Analysts: Couche-Tard Deal With Statoil Makes Lots of Sense
Stock analysts also made positive statements about the Quebec-based convenience store chain, known for its Circle K stores in the United States.
Perhaps most positive about the transaction was Martin Landry, GMP Securities LP analyst. This morning, he maintained his "buy" recommendation on Couche-Tard's stock. The analyst added that although the acquisition still needs shareholder and regulatory and regulatory approval, he said he felt comfortable about the success rate of the proposed offer.
Landry added that he believes the transaction can be completed by the end of June.
If the $2.8 billion deal is approved, Couche-Tard will acquire the Stavenger, Norway-based company's 2,300 convenience stores, spanning Scandinavia and central and eastern Europe, including the growing markets of Poland and Russia.
The ability for future growth in Europe was one reason Landry is so bullish about the proposed transaction. "Statoil's large and well established network, combined with its powerful brand image will provide Couche-Tard with a platform for future growth," he said.
According to Landry, Statoil's network is so well established that it has c-store market leadership positions in five of the countries it operates. "It's brand name is well established among Scandinavians," the analyst remarked.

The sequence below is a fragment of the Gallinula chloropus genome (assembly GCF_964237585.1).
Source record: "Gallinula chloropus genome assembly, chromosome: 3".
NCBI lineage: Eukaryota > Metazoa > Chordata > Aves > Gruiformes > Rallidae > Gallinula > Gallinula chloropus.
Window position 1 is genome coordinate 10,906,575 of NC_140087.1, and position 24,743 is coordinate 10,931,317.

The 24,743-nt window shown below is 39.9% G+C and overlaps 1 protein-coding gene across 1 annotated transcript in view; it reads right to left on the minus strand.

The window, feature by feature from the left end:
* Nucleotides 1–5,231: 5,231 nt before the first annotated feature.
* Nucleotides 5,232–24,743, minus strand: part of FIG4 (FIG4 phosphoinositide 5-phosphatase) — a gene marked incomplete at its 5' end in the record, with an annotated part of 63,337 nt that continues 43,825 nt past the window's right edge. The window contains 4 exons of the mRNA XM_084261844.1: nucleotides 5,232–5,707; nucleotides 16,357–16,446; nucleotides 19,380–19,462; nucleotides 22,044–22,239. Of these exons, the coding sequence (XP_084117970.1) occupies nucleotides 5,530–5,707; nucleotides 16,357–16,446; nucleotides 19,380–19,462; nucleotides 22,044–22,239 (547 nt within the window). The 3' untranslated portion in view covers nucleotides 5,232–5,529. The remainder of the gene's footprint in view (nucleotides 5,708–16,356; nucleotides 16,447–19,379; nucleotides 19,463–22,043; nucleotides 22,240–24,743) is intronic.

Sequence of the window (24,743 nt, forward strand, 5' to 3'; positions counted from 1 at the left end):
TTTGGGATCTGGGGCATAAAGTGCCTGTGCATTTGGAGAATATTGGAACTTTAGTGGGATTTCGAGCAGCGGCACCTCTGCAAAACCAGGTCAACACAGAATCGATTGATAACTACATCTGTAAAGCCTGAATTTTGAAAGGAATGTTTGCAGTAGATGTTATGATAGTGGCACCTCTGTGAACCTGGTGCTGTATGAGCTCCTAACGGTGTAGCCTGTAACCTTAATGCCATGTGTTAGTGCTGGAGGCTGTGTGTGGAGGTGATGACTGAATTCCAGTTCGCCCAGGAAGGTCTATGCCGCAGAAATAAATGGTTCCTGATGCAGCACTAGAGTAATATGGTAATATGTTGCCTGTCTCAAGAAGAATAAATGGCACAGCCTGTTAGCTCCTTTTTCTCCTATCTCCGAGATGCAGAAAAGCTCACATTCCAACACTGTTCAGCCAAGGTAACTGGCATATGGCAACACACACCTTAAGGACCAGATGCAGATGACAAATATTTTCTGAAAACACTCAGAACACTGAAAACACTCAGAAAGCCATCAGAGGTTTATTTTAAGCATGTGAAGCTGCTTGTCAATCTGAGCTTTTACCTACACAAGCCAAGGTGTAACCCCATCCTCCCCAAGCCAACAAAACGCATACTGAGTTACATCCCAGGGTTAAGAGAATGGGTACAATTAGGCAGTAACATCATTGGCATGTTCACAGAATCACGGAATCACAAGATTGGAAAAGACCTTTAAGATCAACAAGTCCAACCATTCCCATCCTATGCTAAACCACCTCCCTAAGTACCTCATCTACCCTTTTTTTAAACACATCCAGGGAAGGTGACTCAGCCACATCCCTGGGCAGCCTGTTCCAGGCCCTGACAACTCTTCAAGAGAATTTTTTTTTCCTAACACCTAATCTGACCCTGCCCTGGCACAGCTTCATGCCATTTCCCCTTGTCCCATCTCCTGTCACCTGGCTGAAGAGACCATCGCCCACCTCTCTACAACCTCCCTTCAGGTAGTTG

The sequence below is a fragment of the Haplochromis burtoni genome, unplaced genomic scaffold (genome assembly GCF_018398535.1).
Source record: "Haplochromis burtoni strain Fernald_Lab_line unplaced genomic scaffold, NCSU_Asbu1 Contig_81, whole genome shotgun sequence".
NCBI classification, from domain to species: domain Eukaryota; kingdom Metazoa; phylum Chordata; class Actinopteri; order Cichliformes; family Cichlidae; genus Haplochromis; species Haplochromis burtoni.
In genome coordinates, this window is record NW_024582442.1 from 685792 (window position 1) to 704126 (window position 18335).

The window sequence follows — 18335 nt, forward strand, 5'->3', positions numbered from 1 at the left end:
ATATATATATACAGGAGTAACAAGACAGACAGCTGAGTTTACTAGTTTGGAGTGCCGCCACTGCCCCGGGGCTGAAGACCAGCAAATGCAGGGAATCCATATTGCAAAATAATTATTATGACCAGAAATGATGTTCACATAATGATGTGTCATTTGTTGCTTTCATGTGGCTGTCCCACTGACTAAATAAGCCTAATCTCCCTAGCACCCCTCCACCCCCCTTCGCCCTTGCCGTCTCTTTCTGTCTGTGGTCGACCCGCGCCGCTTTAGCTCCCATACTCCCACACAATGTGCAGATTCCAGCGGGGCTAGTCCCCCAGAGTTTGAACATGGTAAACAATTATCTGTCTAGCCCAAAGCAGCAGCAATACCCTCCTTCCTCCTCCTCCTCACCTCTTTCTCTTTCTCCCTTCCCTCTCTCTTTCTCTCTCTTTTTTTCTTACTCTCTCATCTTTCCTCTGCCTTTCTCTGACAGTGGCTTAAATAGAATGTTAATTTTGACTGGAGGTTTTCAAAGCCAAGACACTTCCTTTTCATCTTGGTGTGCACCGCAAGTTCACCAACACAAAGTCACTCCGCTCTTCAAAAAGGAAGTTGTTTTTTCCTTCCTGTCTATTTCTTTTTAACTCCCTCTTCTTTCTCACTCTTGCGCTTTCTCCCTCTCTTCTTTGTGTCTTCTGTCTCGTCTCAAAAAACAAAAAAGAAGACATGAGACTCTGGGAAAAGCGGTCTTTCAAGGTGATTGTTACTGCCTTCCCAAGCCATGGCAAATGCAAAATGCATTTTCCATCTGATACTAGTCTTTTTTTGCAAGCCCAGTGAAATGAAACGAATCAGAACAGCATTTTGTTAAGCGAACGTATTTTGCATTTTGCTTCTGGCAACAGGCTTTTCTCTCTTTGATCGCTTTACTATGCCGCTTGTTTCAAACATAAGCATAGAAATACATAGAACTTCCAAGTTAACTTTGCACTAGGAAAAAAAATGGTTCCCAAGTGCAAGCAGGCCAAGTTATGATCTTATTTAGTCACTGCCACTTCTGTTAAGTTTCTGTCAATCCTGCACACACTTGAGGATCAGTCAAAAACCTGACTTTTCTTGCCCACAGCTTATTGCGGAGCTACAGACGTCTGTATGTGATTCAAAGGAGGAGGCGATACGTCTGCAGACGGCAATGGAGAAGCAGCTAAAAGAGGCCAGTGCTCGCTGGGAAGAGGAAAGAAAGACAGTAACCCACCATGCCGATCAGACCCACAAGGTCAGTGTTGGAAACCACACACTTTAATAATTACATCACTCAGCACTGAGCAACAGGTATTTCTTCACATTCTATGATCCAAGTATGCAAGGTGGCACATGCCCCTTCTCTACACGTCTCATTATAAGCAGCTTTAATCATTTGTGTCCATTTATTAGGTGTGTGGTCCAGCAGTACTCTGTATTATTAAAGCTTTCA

Financially, the deal definitely makes sense, Landry continued. GMP Securities predicted the Statoil acquisition could add roughly $100 million annually to Couche-Tard's bottom line immediately once the deal closes.
Danske Bank analyst Endre Storlokken agreed Couche-Tard's acquisition made sense. But the analyst told the Wall Street Journal that the deal also makes sense from Statoil's perspective. "Operationally for Staoil, this has not that great an importance," he told the news outlet. "But it's positive that this happens; it frees up capital [for Statoil]."
Christine Decarie of Investors Group told Canada.com that she was not surprised that Couche-Tard made a move, but was surprised by the scale of the transaction. "I knew they were looking [to make a purchase], but I was not expecting that size," she told the news source. "That came out of nowhere. In recent years, they'd mostly been buying smaller networks. This could give [the stock price] a bit more juice, especially since it's significantly accretive to earnings."
The one exception was in 2010, when Couche-Tard attempted a hostile takeover of Casey's General Stores Inc. However, Casey's rejected Couche-Tard's reported approximate $2 billion offer as too low and ultimately fended off the takeover attempt.